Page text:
Which means that…
If your dog gets another sickness, it’s likely that a flare up will occur.
Other signs and symptoms include:
- A stiff gait
- Facial muscle problems
- Toenail/ claw problems (they may even fall out)
- Ulcers on footpads
- Mouth ulcers
When does Dermatomyositis Appear?
You will usually know if a dog has it before the puppy becomes fully grown. Now, if you have a breed that is at risk, you’ll definitely wan to ask the breeder of the dog if he or she has any family medical history indicating that he or she may be at an increased risk for developing dermatomyositis.
Why we here at IndulgeYourPet always recommend that you only adopt a dog (of any breed) after you’ve had the opportunity to “meet” his or her parents. This way you can avoid a lot of issues if it turns out that those parents aren’t 100% healthy.
If you suspect your dog has dermatomyositis, then the first thing you should do is take him or her to the vet’s clinic for a proper diagnosis. In order to diagnose the disease, a doctor will most likely perform a biopsy of the skin. The doctor may also try to evaluate muscle atrophy.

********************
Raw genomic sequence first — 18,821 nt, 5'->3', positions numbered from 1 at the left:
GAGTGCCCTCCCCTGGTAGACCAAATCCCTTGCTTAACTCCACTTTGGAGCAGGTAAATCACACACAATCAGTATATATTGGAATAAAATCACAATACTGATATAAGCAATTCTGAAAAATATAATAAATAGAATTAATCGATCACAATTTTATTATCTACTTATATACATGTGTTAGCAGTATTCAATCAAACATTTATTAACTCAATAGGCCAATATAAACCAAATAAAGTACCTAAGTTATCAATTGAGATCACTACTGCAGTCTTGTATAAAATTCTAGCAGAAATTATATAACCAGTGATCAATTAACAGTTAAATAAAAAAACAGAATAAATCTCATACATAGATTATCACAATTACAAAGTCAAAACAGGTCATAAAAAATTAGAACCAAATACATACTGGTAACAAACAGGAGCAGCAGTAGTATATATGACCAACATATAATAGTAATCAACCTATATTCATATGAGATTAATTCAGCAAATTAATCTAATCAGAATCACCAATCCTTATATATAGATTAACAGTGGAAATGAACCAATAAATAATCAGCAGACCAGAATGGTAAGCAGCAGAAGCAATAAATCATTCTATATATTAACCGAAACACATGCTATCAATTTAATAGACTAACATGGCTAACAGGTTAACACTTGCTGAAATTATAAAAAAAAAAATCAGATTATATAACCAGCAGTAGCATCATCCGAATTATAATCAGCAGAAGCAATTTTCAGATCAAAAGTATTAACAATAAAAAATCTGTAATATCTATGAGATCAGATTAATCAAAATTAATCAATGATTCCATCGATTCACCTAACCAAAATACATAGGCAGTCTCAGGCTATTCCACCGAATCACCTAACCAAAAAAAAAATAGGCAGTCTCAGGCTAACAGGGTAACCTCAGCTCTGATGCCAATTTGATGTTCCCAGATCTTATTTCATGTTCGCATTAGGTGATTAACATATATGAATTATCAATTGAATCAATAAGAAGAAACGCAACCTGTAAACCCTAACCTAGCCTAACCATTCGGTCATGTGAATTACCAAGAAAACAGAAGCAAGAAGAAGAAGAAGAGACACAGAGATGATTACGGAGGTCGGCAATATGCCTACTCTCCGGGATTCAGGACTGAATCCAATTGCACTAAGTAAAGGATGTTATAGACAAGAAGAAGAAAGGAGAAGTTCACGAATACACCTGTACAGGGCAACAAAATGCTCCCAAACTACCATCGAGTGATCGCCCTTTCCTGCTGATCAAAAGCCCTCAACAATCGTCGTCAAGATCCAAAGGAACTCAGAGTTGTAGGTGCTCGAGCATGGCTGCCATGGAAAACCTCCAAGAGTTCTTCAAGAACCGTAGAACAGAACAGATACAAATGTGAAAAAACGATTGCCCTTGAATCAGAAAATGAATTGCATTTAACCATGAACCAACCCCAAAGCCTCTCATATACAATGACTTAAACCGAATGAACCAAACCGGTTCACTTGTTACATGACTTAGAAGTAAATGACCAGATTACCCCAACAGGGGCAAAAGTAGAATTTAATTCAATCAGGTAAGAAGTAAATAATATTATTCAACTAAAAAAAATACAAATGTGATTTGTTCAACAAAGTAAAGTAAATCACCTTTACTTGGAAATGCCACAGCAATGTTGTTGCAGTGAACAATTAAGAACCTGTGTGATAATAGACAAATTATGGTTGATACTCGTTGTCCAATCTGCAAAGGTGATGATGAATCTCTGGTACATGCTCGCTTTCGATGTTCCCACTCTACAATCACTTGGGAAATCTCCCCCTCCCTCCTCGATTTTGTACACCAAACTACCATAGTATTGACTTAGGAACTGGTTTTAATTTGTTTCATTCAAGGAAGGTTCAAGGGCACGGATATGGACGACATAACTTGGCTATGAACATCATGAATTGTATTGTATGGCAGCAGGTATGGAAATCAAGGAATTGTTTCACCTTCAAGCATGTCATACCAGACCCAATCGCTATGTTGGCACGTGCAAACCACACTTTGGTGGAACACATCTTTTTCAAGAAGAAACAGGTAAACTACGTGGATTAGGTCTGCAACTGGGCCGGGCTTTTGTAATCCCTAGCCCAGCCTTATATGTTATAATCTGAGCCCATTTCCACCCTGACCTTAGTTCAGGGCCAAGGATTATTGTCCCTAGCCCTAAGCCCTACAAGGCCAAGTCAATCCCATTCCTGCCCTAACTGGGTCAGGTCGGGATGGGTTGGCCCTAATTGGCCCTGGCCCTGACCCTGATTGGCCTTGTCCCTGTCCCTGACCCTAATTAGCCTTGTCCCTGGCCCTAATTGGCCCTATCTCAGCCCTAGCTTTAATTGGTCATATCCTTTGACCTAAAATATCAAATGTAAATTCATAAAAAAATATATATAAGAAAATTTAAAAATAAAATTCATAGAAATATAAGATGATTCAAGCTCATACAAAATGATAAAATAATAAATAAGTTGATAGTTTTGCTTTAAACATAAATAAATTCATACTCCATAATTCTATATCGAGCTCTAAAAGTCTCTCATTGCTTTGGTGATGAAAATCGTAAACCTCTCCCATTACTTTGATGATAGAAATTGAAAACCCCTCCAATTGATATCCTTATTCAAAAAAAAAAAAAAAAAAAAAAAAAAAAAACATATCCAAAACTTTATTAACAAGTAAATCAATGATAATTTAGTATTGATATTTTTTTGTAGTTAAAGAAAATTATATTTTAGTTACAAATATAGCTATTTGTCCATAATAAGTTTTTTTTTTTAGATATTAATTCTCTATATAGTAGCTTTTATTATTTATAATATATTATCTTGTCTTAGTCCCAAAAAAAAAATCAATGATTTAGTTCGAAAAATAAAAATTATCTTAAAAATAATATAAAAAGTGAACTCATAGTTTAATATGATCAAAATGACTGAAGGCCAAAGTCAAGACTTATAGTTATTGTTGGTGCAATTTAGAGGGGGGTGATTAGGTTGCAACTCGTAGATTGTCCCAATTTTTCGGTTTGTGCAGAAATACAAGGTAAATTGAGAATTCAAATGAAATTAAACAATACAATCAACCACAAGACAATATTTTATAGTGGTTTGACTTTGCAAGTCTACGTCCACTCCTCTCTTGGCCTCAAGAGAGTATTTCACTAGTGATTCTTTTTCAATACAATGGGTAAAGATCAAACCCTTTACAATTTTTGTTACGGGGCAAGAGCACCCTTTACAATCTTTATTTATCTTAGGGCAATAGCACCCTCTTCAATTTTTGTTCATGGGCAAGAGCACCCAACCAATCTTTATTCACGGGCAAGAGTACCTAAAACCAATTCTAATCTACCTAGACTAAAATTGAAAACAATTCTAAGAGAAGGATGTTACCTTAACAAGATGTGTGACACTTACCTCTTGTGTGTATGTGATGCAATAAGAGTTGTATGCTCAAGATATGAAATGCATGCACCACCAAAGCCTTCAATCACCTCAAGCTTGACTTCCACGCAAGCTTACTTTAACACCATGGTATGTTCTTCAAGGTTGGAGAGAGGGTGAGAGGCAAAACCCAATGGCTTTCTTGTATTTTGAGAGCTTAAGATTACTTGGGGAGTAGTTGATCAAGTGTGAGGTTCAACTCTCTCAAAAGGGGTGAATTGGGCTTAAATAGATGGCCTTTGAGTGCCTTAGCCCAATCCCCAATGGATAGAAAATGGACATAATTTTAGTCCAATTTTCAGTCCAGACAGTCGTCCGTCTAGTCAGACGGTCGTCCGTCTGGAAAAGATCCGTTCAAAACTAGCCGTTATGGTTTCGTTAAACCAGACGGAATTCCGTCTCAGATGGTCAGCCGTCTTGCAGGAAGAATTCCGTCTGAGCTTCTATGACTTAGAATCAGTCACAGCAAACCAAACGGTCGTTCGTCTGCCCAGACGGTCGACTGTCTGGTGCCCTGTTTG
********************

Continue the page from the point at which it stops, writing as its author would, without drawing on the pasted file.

Now this is when…
We usually like to remind folks that we here at IndulgeYourPet are not doctors, veterinarians or even medical professionals. All we are is a bunch of folks who are really passionate about animals and only want what’s best for them.
This is why…
If you think your dog may be suffering from dermatomyositis (or any other medical condition for that matter), take him or her to a professional right away! Or as we like to say…
“When in doubt, have a vet check it out!”
It could not only save your dog a lot of pain and suffering, it could also save you a whole lot of money in the long run!
Treatment of Dermatomyositis
Once your dog has been diagnosed by a vet, he or she will provide a treatment plan. This “treatment plan” will usually includes a combination of pentoxifylline, which is a drug to help with muscle pain, and prednisone, which can help with the skin.
Your veterinarian may…
Also recommend your dog take vitamin E, which is known to be good for the skin as well as recommended several “special” shampoos and creams to alleviate pain some of which may be “over the counter” products while others may require a prescription.
Cost of Treatment
The cost of treatment really will depend on how severe of breakouts your dog has and how often. It’s almost guaranteed that you will spend at least $100 a month on medications to treat your dogs condition.
Simply diagnosing this condition can be rather expensive as well. In some cases, it could even run close to $500.00!
This is why…
We here at IndulgeYourPet always recommend that anyone that has a pet that would qualify for a pet insurance policy at least take a moment and see what the cost would be.
For more information about who we “feel” is currently offering some of the “best” pet insurance policies in the industry right now, be sure to check out our Best Pet Insurance Companies article.